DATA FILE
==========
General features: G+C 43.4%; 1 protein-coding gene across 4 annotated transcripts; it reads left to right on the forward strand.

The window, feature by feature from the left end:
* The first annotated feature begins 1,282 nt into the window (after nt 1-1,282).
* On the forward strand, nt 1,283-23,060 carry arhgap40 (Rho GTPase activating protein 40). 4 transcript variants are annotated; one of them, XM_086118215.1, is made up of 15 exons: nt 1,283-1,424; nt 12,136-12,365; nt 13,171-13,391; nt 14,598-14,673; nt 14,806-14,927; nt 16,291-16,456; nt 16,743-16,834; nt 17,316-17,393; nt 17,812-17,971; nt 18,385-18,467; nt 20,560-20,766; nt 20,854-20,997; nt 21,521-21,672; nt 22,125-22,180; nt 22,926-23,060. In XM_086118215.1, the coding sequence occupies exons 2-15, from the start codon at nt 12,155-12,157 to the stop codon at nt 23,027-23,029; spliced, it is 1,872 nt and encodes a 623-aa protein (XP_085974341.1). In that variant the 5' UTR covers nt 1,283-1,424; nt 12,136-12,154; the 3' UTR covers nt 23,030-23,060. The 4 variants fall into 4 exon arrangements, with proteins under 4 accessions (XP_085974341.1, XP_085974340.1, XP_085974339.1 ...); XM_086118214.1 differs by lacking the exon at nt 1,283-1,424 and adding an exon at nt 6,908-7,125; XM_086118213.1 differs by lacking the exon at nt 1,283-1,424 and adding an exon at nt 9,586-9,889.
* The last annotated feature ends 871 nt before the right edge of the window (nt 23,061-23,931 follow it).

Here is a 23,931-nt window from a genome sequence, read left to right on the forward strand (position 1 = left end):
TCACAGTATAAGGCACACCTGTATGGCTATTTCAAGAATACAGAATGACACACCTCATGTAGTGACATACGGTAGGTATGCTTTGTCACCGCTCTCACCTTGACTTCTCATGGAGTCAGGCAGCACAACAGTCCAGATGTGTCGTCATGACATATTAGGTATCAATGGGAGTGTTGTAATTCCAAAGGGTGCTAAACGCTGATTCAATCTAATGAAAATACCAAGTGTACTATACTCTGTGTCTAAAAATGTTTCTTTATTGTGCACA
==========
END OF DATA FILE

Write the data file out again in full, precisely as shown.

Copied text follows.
General features: G+C 43.4%; 1 protein-coding gene across 4 annotated transcripts; it reads left to right on the forward strand.

The window, feature by feature from the left end:
* The first annotated feature begins 1,282 nt into the window (after nt 1-1,282).
* On the forward strand, nt 1,283-23,060 carry arhgap40 (Rho GTPase activating protein 40). 4 transcript variants are annotated; one of them, XM_086118215.1, is made up of 15 exons: nt 1,283-1,424; nt 12,136-12,365; nt 13,171-13,391; nt 14,598-14,673; nt 14,806-14,927; nt 16,291-16,456; nt 16,743-16,834; nt 17,316-17,393; nt 17,812-17,971; nt 18,385-18,467; nt 20,560-20,766; nt 20,854-20,997; nt 21,521-21,672; nt 22,125-22,180; nt 22,926-23,060. In XM_086118215.1, the coding sequence occupies exons 2-15, from the start codon at nt 12,155-12,157 to the stop codon at nt 23,027-23,029; spliced, it is 1,872 nt and encodes a 623-aa protein (XP_085974341.1). In that variant the 5' UTR covers nt 1,283-1,424; nt 12,136-12,154; the 3' UTR covers nt 23,030-23,060. The 4 variants fall into 4 exon arrangements, with proteins under 4 accessions (XP_085974341.1, XP_085974340.1, XP_085974339.1 ...); XM_086118214.1 differs by lacking the exon at nt 1,283-1,424 and adding an exon at nt 6,908-7,125; XM_086118213.1 differs by lacking the exon at nt 1,283-1,424 and adding an exon at nt 9,586-9,889.
* The last annotated feature ends 871 nt before the right edge of the window (nt 23,061-23,931 follow it).

Here is a 23,931-nt window from a genome sequence, read left to right on the forward strand (position 1 = left end):
TCACAGTATAAGGCACACCTGTATGGCTATTTCAAGAATACAGAATGACACACCTCATGTAGTGACATACGGTAGGTATGCTTTGTCACCGCTCTCACCTTGACTTCTCATGGAGTCAGGCAGCACAACAGTCCAGATGTGTCGTCATGACATATTAGGTATCAATGGGAGTGTTGTAATTCCAAAGGGTGCTAAACGCTGATTCAATCTAATGAAAATACCAAGTGTACTATACTCTGTGTCTAAAAATGTTTCTTTATTGTGCACA